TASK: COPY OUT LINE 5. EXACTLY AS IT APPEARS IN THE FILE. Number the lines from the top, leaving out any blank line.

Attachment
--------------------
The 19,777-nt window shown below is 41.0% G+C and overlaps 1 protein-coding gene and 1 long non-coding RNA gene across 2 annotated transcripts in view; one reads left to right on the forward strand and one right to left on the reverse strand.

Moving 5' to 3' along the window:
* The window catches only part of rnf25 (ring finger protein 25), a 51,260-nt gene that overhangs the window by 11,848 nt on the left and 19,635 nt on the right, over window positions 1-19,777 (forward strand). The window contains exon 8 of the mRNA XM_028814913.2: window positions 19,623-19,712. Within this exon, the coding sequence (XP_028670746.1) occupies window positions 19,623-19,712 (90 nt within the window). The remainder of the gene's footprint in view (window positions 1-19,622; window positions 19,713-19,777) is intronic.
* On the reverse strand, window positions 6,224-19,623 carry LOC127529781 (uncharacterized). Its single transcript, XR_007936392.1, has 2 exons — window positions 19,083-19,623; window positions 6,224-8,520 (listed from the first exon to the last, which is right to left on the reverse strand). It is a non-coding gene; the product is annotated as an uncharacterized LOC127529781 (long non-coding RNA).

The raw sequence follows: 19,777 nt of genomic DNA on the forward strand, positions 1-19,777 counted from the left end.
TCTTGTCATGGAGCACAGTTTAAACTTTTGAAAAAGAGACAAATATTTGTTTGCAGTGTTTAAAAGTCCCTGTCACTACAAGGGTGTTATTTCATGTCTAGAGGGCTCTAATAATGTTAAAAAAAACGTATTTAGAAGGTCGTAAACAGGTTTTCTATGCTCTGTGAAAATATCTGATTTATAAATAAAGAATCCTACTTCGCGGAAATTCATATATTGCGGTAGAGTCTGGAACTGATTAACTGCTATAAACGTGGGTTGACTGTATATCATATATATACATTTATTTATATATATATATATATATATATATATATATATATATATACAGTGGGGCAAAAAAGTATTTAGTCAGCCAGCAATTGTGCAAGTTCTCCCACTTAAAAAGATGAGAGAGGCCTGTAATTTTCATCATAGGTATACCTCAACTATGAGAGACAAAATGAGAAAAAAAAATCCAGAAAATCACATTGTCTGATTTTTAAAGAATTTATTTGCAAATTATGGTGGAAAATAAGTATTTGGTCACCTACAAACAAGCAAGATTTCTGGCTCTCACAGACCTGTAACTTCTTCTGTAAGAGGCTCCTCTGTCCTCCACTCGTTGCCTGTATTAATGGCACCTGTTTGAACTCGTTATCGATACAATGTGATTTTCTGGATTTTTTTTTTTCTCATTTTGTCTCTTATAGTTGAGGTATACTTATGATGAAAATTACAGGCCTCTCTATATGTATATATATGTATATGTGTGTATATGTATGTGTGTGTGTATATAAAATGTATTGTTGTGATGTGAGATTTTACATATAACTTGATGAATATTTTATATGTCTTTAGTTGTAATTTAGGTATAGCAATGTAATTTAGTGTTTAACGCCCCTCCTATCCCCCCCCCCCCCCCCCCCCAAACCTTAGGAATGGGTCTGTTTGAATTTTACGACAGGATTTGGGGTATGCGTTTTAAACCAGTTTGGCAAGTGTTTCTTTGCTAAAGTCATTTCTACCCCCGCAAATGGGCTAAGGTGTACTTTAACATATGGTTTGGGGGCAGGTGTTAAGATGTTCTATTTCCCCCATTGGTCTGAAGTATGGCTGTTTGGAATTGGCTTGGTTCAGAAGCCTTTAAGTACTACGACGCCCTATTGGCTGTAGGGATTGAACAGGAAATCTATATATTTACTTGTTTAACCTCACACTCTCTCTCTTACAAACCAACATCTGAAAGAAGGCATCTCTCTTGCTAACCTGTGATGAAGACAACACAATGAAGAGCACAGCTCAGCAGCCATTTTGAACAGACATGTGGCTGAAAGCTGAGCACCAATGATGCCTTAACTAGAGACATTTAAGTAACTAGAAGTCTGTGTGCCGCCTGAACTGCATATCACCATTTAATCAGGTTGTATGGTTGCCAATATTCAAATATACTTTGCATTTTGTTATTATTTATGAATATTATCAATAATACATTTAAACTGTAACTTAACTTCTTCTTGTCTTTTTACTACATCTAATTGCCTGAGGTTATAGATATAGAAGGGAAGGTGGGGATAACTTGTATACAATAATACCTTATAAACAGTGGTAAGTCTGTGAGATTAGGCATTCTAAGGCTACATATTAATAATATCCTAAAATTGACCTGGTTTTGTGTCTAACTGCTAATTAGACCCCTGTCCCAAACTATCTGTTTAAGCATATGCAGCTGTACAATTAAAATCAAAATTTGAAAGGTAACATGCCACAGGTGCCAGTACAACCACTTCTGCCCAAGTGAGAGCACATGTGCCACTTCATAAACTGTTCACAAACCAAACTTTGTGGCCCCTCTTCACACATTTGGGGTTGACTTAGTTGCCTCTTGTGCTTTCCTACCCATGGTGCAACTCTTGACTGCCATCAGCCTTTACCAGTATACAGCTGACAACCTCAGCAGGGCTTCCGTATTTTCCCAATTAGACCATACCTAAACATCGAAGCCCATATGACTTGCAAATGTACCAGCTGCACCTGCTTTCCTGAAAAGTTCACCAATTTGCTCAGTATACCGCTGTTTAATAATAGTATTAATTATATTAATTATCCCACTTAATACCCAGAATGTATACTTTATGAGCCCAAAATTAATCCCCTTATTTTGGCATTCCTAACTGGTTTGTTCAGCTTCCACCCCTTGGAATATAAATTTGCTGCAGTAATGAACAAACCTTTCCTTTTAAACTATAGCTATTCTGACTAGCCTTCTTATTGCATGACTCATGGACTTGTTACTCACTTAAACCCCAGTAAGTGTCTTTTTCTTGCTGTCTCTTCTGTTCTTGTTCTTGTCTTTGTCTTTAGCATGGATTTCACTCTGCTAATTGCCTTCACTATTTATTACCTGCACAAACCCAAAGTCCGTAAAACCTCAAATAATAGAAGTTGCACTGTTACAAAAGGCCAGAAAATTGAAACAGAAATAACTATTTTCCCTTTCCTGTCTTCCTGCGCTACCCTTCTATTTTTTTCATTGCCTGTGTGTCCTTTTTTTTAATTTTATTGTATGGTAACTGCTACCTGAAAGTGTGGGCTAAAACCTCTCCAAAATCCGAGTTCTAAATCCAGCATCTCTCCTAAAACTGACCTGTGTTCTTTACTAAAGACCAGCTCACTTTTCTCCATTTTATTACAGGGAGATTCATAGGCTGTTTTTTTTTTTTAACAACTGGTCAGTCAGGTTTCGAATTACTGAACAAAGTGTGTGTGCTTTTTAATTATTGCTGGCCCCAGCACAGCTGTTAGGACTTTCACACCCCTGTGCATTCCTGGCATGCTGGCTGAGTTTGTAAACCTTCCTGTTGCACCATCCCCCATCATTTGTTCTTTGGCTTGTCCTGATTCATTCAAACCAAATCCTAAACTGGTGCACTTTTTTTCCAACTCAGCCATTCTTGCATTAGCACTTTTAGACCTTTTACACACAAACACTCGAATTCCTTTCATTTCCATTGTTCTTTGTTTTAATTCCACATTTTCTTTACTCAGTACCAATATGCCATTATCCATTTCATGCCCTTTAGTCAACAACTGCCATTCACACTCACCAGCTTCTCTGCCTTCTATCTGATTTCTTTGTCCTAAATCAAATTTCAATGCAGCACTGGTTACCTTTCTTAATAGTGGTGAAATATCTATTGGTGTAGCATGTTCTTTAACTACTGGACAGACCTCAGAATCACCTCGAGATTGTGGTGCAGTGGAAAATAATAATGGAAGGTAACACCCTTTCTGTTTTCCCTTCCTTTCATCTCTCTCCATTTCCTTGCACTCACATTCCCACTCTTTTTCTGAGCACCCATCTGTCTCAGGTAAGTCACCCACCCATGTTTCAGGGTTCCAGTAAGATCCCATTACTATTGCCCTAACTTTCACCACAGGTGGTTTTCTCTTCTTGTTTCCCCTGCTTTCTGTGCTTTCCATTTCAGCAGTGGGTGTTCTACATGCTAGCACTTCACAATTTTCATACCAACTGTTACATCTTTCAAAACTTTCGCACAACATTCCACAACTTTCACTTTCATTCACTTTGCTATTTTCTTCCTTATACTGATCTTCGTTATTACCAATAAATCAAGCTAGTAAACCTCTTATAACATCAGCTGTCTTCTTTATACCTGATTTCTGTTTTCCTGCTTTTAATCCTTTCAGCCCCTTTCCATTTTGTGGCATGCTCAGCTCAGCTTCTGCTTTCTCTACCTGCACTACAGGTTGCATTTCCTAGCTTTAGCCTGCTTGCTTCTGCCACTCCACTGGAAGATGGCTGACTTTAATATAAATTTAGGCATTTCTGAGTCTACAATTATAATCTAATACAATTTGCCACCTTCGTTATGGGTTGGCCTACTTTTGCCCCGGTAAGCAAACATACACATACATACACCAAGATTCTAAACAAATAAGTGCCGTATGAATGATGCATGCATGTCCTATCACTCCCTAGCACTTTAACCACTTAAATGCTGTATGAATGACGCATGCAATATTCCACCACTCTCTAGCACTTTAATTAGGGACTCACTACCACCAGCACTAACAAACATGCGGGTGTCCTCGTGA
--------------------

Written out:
The raw sequence follows: 19,777 nt of genomic DNA on the forward strand, positions 1-19,777 counted from the left end.